Al Harrington plans to bring a winning attitude to the Wiz
The Wizards don't want to answer this question, but they will get it a lot: What about Jan Vesely and Chris Singleton?
By scoring a proven veteran such as Al Harrington in free agency this week, they lock up their 15th and final player under contract that will cause a ripple effect throughout the roster that will result in the 2011 first-round picks probably getting less playing time.
That'll happen if Harrington, who only played 10 games with the Orlando Magic last season because of a staph infection in his right knee, returns near the form that made him a leading candidate for NBA's Sixth Man of the Year with the Denver Nuggets from 2010-12.
He expects nothing less.
"We talked just overall about me being here, being a leader, just knowing that If I do what I've done in the past I'll find minutes on the floor," said Harrington, who has career averages of 13.7 points and 5.7 rebounds, about his conversations with president Ernie Grunfeld and coach Randy Wittman before signing a one-year deal for the veteran minimum of $1.4 million. "That's kind of where we left it. I don't want no promises. I feel like I perform better when my back's against the wall. A lot of people wrote me off last year because of an injury that was out of my control."
At his best, Harrington, 33, provides the Wizards some options going into his 16th season that the rest of the forwards behind him do not. Vesely and Singleton are entering their third seasons with team options on their fourth. Both were required to participate in Las Vegas summer league while Trevor Booker, entering his fourth season, wasn't. All three have similar skill sets as Booker rose to the top of that pecking order on Wittman's bench during a 29-win season.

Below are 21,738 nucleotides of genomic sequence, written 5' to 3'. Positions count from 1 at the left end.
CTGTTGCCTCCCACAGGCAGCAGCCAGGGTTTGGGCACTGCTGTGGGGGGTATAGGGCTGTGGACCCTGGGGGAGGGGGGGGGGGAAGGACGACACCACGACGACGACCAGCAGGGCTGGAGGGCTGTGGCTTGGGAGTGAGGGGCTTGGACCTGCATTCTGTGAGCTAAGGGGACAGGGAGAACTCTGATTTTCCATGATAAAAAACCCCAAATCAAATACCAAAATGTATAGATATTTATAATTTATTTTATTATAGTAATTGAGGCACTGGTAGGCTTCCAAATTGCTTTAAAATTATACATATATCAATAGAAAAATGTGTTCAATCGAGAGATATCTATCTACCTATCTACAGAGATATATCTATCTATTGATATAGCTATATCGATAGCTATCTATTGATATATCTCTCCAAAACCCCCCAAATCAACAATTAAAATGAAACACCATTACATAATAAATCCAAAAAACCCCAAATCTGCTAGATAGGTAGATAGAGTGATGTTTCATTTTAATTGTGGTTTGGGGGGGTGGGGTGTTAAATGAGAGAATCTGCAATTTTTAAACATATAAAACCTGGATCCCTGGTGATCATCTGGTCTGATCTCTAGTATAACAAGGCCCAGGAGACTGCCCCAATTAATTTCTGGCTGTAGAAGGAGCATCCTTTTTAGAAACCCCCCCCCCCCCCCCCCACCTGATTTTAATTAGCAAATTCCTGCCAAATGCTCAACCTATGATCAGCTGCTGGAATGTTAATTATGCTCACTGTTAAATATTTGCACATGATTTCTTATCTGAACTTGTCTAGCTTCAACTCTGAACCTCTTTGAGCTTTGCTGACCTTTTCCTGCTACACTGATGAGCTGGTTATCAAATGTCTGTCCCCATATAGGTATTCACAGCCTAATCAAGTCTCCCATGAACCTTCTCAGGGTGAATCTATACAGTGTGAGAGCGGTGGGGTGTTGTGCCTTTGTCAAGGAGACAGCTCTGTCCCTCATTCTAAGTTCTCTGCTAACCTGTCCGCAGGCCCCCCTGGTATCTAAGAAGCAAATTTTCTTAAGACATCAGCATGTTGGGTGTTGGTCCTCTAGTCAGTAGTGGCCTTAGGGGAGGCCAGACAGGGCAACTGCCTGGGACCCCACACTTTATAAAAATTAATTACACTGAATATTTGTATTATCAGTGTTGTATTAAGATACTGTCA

They all need to get better and speed up their development, but that's going to be more difficult to achieve if Harrington, who can bang inside, hit the mid-range jumper and is a threat from the three-point arc, is eating up the lion's share of the playing time.
When the Wizards acquired center Emeka Okafor and small forward Trevor Ariza in a trade before last season, that depth caused the deck to be reshuffled in favor of the veterans.
The result: Booker averaged 19 minutes, 5.3 points and 5.0 rebounds last season; Singleton logged 16 minutes, 4.1 points and 3.2 rebounds; and Vesely played only 12 minutes when he averaged just 2.5 points and 2.4 rebounds.
Vesely was used primarily as a center in summer league, and maybe he could score minutes there in the regular season with his 6-11 frame if he can play with the same confidence and handle the physical play from bigger opponents. Still, he has to contend with Kevin Seraphin, who has the body for the low post but only is 6-8 and not as high of an upside.
Singleton is 6-8 and settles a lot for mid-range jump shots. Is he a viable option at small forward if he can shoot better than 38.2% from a year ago? He could be, but that spot already is crowded with Ariza, Martell Webster and Otto Porter chewing up those minutes. Even with all the injuries to the roster last season, Singleton's starts dipped from 51 as a rookie to 11.
Booker has doesn't have the shooting range or the offensive versatility, but he does do a lot of the dirty work in the paint that can prove invaluable. His lack of offense doesn't seem to impact his effort as much as the others which means there still might be space for him in the lineup.
In the end, this all is a good problem for the Wizards to have, and the safe bet here is they'll figure out who will be their best options in training camp that begins Sept. 28 at George Mason University in nearby Fairfax, Va. If any of them can prove to have value in the trade market -- and that's the key because no team is going to do the Wizards a favor by taking Vesely or Singleton off their hands unless they show promise -- then those players aren't likely to go anywhere.
They'll just be forced to sit and watch until their clock runs out on their rookie deals.